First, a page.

Medics' union urges government Ebola-prevention moves

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The Union of Health Care and Social Workers (LVSADA) sent a note to Prime Minister Laimdota Straujuma Monday urging the government to take immediate steps to protect residents of Latvia from the Ebola virus, reported LETA.

In the letter, the LVSADA union points out the need to activate World Health Organization (WHO) recommendations to be prepared to assume all essential measures to identify and treat infected persons, as well as provide official information to the public on how to avoid infection.

On October 10 after its Friday meeting with partner organizations in Brazzaville the WHO issued a report calling for ‘core actions’ to strengthen Ebola preparedness in unaffected countries, including a "comprehensive checklist of core principles, standards, capacities and practices, which all countries should have or meet. The checklist can be used by countries to assess their level of preparedness, guide their efforts to strengthen themselves and to request assistance. Items on the checklist include infection prevention control, contact tracing, case management, surveillance, laboratory capacity, safe burial, public awareness and community engagement and national legislation and regulation to support country readiness," says the WHO release.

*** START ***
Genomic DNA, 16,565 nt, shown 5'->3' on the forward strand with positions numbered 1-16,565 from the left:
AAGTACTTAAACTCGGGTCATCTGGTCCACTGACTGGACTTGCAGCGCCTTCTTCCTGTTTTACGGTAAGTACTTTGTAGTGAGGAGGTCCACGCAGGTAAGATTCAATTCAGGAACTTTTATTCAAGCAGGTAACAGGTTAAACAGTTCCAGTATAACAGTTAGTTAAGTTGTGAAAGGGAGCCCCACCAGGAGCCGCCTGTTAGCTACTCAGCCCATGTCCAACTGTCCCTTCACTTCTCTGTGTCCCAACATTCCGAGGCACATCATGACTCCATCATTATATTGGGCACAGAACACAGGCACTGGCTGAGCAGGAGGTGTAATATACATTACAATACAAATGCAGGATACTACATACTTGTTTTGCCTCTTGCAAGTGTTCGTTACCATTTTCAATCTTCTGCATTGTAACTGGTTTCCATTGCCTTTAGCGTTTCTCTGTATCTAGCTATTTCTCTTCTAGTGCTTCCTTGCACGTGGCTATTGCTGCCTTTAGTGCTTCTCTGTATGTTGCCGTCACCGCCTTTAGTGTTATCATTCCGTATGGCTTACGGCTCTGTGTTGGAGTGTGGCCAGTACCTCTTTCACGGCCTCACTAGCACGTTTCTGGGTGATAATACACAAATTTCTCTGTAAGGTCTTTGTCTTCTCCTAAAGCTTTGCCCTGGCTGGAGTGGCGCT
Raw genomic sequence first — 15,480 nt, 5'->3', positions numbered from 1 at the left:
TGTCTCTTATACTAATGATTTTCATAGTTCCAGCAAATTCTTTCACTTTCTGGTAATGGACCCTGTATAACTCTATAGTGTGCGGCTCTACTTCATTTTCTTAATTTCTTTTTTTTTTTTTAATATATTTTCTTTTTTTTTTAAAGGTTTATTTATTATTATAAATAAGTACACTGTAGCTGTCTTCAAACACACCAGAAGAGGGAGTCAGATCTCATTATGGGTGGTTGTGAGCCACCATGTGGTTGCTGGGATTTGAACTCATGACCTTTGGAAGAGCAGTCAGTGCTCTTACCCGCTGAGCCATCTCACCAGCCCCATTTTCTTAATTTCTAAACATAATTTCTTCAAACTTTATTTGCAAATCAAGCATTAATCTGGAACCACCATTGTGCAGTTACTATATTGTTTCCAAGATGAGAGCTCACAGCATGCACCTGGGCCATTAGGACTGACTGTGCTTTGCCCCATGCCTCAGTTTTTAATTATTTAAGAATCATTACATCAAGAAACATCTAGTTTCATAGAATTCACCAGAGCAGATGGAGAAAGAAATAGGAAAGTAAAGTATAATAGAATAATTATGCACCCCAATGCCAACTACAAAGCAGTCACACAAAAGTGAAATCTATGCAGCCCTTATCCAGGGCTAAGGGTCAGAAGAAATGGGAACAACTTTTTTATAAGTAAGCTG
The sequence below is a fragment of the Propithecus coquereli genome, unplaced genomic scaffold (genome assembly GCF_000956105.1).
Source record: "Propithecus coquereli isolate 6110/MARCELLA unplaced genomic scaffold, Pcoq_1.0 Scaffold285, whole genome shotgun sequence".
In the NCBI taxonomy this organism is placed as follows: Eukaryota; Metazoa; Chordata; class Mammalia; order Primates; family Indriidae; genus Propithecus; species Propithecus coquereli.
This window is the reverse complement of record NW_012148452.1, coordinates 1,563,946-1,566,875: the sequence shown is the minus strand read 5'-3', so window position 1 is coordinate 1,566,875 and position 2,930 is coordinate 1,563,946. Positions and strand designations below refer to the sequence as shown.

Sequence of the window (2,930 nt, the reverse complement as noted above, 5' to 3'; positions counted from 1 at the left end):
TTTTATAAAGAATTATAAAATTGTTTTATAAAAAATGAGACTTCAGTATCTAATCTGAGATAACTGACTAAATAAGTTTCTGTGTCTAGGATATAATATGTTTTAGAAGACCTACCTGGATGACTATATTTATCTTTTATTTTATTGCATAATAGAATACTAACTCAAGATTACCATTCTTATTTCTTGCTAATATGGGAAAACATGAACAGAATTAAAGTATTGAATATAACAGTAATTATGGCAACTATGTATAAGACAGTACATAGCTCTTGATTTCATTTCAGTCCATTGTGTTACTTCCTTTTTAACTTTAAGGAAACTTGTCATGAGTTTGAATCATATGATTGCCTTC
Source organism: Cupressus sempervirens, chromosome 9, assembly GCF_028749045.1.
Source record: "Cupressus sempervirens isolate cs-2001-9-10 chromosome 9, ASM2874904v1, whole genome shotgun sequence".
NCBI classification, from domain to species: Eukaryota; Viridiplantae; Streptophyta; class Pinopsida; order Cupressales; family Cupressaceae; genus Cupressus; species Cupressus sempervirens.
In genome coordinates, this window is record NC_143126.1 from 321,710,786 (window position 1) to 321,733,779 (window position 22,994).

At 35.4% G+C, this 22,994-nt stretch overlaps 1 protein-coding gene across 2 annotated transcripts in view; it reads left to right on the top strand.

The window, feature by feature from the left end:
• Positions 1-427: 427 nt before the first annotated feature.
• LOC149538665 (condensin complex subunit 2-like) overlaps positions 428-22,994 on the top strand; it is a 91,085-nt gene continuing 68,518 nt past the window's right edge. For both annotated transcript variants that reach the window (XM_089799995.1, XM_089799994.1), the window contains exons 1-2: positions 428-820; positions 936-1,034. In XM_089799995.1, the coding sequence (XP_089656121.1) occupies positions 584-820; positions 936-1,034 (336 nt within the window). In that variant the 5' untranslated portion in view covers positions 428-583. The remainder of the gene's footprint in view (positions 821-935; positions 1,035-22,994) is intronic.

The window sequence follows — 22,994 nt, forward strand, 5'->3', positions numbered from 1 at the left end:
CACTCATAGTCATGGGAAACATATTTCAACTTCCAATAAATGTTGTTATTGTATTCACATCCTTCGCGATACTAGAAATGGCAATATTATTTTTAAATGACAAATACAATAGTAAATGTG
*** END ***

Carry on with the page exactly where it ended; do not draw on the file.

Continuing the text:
“While we rightly focus on stopping the outbreak in affected countries, we should not forget that all other countries are at risk, albeit at varying levels”, said WHO Regional Director for Africa, Dr Luis Sambo. “This meeting has served our purpose to plan support to unaffected countries, especially priority ones, to be prepared and be ready to detect and respond to any Ebola virus disease if it occurs.”

The initial focus of support by WHO and partners will be on “highest priority countries - Cote d’Ivoire, Guinea Bissau, Mali and Senegal - followed by “high priority countries” – Benin, Cameroon, Central African Republic, Democratic Republic of Congo, Gambia,  Ghana, Mauritania, Nigeria, South Sudan, and Togo. Criteria used to prioritize countries include geographical proximity to affected countries, trade and migration patterns and strength of health systems.

On Friday Foreign Affairs Minister Edgars Rinkevics proposed a government grant of up to 50,000 euros to the African nations afflicted by the dreaded virus.

As LVSADA chairman Valdis Keris warns:

“Organizing the essential measures when the Ebola virus infection has been confirmed on the ground will be far too late. To protect medics and the entire population of Latvia from infection, the government must act without delay!”

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